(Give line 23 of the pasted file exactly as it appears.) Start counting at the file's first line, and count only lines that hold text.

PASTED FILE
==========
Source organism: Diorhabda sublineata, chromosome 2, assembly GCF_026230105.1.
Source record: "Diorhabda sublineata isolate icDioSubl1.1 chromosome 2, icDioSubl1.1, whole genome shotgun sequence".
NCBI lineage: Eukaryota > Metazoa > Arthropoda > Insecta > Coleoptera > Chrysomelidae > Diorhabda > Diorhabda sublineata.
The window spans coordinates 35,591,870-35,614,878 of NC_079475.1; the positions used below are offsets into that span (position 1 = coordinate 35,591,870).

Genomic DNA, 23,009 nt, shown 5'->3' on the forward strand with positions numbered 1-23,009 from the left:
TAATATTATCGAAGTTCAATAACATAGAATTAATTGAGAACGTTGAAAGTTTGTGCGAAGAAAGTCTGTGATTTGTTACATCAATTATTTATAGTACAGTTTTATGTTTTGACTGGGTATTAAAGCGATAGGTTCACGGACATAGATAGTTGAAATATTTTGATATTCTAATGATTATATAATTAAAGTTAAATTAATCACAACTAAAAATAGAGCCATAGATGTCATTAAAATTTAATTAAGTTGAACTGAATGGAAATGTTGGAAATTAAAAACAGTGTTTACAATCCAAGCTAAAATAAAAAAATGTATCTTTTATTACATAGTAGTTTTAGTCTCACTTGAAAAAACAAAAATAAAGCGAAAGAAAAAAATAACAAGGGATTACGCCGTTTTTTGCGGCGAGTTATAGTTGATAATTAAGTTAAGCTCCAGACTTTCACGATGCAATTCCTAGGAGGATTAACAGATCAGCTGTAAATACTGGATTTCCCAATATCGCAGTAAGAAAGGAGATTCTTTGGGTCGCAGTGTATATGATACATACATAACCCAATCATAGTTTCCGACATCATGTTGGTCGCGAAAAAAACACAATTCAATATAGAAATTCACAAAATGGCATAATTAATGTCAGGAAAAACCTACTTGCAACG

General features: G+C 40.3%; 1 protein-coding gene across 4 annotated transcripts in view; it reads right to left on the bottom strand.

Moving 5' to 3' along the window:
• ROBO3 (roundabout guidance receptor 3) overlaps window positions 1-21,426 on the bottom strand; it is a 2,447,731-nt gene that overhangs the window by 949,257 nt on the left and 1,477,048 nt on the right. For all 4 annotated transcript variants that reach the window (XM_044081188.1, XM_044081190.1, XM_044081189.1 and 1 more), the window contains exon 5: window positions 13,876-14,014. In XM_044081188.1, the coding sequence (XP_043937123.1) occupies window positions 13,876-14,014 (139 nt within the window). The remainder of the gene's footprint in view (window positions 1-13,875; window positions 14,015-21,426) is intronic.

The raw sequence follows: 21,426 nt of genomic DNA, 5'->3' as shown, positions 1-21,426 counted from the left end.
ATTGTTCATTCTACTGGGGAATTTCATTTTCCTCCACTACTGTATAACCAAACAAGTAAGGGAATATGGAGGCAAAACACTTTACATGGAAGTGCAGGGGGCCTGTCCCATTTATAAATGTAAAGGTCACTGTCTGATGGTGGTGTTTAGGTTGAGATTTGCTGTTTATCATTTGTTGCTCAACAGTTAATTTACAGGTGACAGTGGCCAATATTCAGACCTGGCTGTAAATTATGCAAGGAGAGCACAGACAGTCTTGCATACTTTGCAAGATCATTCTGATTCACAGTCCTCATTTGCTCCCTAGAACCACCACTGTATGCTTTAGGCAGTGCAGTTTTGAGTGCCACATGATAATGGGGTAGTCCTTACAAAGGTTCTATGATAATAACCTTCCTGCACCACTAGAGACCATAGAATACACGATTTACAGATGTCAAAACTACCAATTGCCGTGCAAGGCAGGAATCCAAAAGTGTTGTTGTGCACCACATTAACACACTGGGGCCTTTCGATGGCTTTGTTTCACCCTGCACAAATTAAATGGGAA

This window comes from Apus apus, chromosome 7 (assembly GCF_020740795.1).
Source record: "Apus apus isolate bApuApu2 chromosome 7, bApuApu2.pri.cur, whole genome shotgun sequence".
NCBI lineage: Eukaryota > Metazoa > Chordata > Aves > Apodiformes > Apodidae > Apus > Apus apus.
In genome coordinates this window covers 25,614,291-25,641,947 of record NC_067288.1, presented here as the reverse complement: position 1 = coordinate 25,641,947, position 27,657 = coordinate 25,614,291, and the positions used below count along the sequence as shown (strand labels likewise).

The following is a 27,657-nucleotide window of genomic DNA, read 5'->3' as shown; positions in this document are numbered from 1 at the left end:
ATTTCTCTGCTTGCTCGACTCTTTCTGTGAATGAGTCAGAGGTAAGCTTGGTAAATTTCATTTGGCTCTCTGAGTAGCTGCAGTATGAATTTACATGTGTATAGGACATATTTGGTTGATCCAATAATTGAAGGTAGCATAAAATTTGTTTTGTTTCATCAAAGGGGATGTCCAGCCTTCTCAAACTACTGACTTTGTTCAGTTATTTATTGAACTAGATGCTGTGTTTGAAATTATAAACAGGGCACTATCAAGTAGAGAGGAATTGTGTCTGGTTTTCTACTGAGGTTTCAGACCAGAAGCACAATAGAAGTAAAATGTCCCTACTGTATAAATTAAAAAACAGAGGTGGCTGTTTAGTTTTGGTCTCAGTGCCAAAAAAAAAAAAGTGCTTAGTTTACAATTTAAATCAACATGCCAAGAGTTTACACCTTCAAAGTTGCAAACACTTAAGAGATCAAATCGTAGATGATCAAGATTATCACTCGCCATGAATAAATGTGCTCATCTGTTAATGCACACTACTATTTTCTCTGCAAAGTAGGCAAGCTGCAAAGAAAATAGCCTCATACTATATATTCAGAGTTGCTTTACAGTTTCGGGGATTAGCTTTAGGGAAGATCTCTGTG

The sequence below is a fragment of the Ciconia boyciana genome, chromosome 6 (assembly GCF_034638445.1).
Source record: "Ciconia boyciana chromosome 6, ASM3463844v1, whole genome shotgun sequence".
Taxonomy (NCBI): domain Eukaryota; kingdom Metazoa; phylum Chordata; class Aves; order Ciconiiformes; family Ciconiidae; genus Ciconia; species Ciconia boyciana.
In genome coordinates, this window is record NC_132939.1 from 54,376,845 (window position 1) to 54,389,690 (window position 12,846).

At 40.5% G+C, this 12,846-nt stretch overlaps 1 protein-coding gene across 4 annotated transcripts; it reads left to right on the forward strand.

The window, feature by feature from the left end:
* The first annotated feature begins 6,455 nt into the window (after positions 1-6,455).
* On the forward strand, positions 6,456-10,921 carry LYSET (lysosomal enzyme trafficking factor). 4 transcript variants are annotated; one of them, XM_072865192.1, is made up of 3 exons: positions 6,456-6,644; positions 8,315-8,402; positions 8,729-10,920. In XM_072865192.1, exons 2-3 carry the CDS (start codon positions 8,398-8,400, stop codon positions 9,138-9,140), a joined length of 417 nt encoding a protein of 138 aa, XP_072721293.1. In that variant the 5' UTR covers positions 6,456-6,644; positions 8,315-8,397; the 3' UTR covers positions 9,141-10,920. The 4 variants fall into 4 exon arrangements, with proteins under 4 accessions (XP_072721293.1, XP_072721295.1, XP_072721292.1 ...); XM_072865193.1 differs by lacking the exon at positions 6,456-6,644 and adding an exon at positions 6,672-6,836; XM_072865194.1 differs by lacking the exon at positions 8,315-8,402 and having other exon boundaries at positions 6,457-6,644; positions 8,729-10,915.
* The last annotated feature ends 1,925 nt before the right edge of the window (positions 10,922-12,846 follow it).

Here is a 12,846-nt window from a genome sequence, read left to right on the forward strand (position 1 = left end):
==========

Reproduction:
The window, feature by feature from the left end: